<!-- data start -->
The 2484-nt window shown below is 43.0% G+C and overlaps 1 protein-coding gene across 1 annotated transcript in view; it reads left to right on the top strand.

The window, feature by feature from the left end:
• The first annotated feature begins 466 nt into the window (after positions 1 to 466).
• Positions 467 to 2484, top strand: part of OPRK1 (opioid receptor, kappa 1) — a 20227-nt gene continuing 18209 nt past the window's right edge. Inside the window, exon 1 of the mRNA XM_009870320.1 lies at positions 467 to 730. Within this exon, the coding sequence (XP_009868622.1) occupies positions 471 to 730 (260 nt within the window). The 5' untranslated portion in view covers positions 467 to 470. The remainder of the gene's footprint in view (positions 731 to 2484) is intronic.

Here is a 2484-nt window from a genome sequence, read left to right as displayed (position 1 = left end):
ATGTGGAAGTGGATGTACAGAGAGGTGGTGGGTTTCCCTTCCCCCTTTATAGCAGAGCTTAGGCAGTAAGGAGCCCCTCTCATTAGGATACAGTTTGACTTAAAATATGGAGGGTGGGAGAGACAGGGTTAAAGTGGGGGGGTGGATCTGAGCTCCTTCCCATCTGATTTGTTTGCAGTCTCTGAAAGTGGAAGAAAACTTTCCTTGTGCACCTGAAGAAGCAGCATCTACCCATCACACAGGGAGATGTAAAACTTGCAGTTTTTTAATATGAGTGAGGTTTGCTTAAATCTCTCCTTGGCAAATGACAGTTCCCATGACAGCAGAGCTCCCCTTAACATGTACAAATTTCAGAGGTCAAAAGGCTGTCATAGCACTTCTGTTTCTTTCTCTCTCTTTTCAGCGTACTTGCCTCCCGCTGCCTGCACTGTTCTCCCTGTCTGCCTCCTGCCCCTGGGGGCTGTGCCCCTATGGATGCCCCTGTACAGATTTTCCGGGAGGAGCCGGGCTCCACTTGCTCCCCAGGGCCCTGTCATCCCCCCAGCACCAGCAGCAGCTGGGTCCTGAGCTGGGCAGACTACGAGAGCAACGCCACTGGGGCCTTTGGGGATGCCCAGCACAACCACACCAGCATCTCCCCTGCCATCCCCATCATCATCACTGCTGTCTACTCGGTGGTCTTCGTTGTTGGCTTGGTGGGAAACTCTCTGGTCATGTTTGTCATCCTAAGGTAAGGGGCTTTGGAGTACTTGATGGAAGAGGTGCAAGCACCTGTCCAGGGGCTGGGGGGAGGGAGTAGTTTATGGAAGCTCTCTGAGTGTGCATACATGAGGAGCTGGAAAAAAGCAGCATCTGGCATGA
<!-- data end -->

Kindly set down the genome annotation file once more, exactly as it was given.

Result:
The 2484-nt window shown below is 43.0% G+C and overlaps 1 protein-coding gene across 1 annotated transcript in view; it reads left to right on the top strand.

The window, feature by feature from the left end:
• The first annotated feature begins 466 nt into the window (after positions 1 to 466).
• Positions 467 to 2484, top strand: part of OPRK1 (opioid receptor, kappa 1) — a 20227-nt gene continuing 18209 nt past the window's right edge. Inside the window, exon 1 of the mRNA XM_009870320.1 lies at positions 467 to 730. Within this exon, the coding sequence (XP_009868622.1) occupies positions 471 to 730 (260 nt within the window). The 5' untranslated portion in view covers positions 467 to 470. The remainder of the gene's footprint in view (positions 731 to 2484) is intronic.

Here is a 2484-nt window from a genome sequence, read left to right as displayed (position 1 = left end):
ATGTGGAAGTGGATGTACAGAGAGGTGGTGGGTTTCCCTTCCCCCTTTATAGCAGAGCTTAGGCAGTAAGGAGCCCCTCTCATTAGGATACAGTTTGACTTAAAATATGGAGGGTGGGAGAGACAGGGTTAAAGTGGGGGGGTGGATCTGAGCTCCTTCCCATCTGATTTGTTTGCAGTCTCTGAAAGTGGAAGAAAACTTTCCTTGTGCACCTGAAGAAGCAGCATCTACCCATCACACAGGGAGATGTAAAACTTGCAGTTTTTTAATATGAGTGAGGTTTGCTTAAATCTCTCCTTGGCAAATGACAGTTCCCATGACAGCAGAGCTCCCCTTAACATGTACAAATTTCAGAGGTCAAAAGGCTGTCATAGCACTTCTGTTTCTTTCTCTCTCTTTTCAGCGTACTTGCCTCCCGCTGCCTGCACTGTTCTCCCTGTCTGCCTCCTGCCCCTGGGGGCTGTGCCCCTATGGATGCCCCTGTACAGATTTTCCGGGAGGAGCCGGGCTCCACTTGCTCCCCAGGGCCCTGTCATCCCCCCAGCACCAGCAGCAGCTGGGTCCTGAGCTGGGCAGACTACGAGAGCAACGCCACTGGGGCCTTTGGGGATGCCCAGCACAACCACACCAGCATCTCCCCTGCCATCCCCATCATCATCACTGCTGTCTACTCGGTGGTCTTCGTTGTTGGCTTGGTGGGAAACTCTCTGGTCATGTTTGTCATCCTAAGGTAAGGGGCTTTGGAGTACTTGATGGAAGAGGTGCAAGCACCTGTCCAGGGGCTGGGGGGAGGGAGTAGTTTATGGAAGCTCTCTGAGTGTGCATACATGAGGAGCTGGAAAAAAGCAGCATCTGGCATGA